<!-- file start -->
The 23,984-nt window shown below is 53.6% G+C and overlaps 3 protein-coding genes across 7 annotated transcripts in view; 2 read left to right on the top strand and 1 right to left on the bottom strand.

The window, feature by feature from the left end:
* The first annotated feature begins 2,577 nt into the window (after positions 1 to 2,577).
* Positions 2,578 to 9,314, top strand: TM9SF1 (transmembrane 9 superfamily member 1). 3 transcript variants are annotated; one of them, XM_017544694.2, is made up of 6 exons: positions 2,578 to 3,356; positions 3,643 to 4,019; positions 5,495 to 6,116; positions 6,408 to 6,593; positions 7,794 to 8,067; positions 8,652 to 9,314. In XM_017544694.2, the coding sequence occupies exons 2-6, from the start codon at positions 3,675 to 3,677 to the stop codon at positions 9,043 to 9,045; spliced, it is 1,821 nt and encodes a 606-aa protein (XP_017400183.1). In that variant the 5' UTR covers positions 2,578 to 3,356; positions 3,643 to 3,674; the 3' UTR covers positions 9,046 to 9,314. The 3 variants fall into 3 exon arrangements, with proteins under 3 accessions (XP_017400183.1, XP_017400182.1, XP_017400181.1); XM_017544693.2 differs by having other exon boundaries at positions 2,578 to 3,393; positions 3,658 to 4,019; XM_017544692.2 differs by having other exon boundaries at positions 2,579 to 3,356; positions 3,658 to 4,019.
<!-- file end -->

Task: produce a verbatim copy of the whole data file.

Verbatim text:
The 23,984-nt window shown below is 53.6% G+C and overlaps 3 protein-coding genes across 7 annotated transcripts in view; 2 read left to right on the top strand and 1 right to left on the bottom strand.

The window, feature by feature from the left end:
* The first annotated feature begins 2,577 nt into the window (after positions 1 to 2,577).
* Positions 2,578 to 9,314, top strand: TM9SF1 (transmembrane 9 superfamily member 1). 3 transcript variants are annotated; one of them, XM_017544694.2, is made up of 6 exons: positions 2,578 to 3,356; positions 3,643 to 4,019; positions 5,495 to 6,116; positions 6,408 to 6,593; positions 7,794 to 8,067; positions 8,652 to 9,314. In XM_017544694.2, the coding sequence occupies exons 2-6, from the start codon at positions 3,675 to 3,677 to the stop codon at positions 9,043 to 9,045; spliced, it is 1,821 nt and encodes a 606-aa protein (XP_017400183.1). In that variant the 5' UTR covers positions 2,578 to 3,356; positions 3,643 to 3,674; the 3' UTR covers positions 9,046 to 9,314. The 3 variants fall into 3 exon arrangements, with proteins under 3 accessions (XP_017400183.1, XP_017400182.1, XP_017400181.1); XM_017544693.2 differs by having other exon boundaries at positions 2,578 to 3,393; positions 3,658 to 4,019; XM_017544692.2 differs by having other exon boundaries at positions 2,579 to 3,356; positions 3,658 to 4,019.